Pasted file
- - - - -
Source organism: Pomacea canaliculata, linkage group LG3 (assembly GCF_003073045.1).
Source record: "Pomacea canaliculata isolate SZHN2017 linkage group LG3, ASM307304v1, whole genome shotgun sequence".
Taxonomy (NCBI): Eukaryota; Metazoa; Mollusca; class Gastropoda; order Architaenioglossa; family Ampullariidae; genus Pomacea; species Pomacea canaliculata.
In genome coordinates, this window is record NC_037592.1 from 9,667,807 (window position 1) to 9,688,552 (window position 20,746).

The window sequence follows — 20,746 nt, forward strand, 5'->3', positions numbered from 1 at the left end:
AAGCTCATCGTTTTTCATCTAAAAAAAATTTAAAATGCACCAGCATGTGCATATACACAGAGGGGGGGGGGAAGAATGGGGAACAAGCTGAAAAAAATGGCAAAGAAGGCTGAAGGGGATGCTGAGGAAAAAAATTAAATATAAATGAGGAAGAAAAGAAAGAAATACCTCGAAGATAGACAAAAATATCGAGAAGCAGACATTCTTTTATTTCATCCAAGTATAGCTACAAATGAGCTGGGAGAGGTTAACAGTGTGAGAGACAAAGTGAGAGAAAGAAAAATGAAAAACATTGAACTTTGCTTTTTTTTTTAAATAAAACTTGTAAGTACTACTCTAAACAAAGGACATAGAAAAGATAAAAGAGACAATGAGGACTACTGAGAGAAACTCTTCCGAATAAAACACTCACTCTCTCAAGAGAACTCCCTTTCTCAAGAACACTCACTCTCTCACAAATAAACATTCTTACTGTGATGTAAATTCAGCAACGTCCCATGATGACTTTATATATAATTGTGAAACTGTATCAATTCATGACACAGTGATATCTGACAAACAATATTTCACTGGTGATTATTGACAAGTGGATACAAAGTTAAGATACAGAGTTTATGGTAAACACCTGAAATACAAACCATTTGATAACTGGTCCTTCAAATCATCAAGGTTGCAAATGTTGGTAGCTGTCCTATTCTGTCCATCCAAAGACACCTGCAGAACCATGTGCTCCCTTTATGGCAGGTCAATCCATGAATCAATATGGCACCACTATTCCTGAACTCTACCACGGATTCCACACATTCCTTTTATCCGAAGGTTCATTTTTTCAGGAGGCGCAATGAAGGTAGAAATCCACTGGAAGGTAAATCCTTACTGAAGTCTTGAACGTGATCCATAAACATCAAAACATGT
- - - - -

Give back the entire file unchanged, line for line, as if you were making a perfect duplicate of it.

Source organism: Pomacea canaliculata, linkage group LG3 (assembly GCF_003073045.1).
Source record: "Pomacea canaliculata isolate SZHN2017 linkage group LG3, ASM307304v1, whole genome shotgun sequence".
Taxonomy (NCBI): Eukaryota; Metazoa; Mollusca; class Gastropoda; order Architaenioglossa; family Ampullariidae; genus Pomacea; species Pomacea canaliculata.
In genome coordinates, this window is record NC_037592.1 from 9,667,807 (window position 1) to 9,688,552 (window position 20,746).

The window sequence follows — 20,746 nt, forward strand, 5'->3', positions numbered from 1 at the left end:
AAGCTCATCGTTTTTCATCTAAAAAAAATTTAAAATGCACCAGCATGTGCATATACACAGAGGGGGGGGGGAAGAATGGGGAACAAGCTGAAAAAAATGGCAAAGAAGGCTGAAGGGGATGCTGAGGAAAAAAATTAAATATAAATGAGGAAGAAAAGAAAGAAATACCTCGAAGATAGACAAAAATATCGAGAAGCAGACATTCTTTTATTTCATCCAAGTATAGCTACAAATGAGCTGGGAGAGGTTAACAGTGTGAGAGACAAAGTGAGAGAAAGAAAAATGAAAAACATTGAACTTTGCTTTTTTTTTTAAATAAAACTTGTAAGTACTACTCTAAACAAAGGACATAGAAAAGATAAAAGAGACAATGAGGACTACTGAGAGAAACTCTTCCGAATAAAACACTCACTCTCTCAAGAGAACTCCCTTTCTCAAGAACACTCACTCTCTCACAAATAAACATTCTTACTGTGATGTAAATTCAGCAACGTCCCATGATGACTTTATATATAATTGTGAAACTGTATCAATTCATGACACAGTGATATCTGACAAACAATATTTCACTGGTGATTATTGACAAGTGGATACAAAGTTAAGATACAGAGTTTATGGTAAACACCTGAAATACAAACCATTTGATAACTGGTCCTTCAAATCATCAAGGTTGCAAATGTTGGTAGCTGTCCTATTCTGTCCATCCAAAGACACCTGCAGAACCATGTGCTCCCTTTATGGCAGGTCAATCCATGAATCAATATGGCACCACTATTCCTGAACTCTACCACGGATTCCACACATTCCTTTTATCCGAAGGTTCATTTTTTCAGGAGGCGCAATGAAGGTAGAAATCCACTGGAAGGTAAATCCTTACTGAAGTCTTGAACGTGATCCATAAACATCAAAACATGT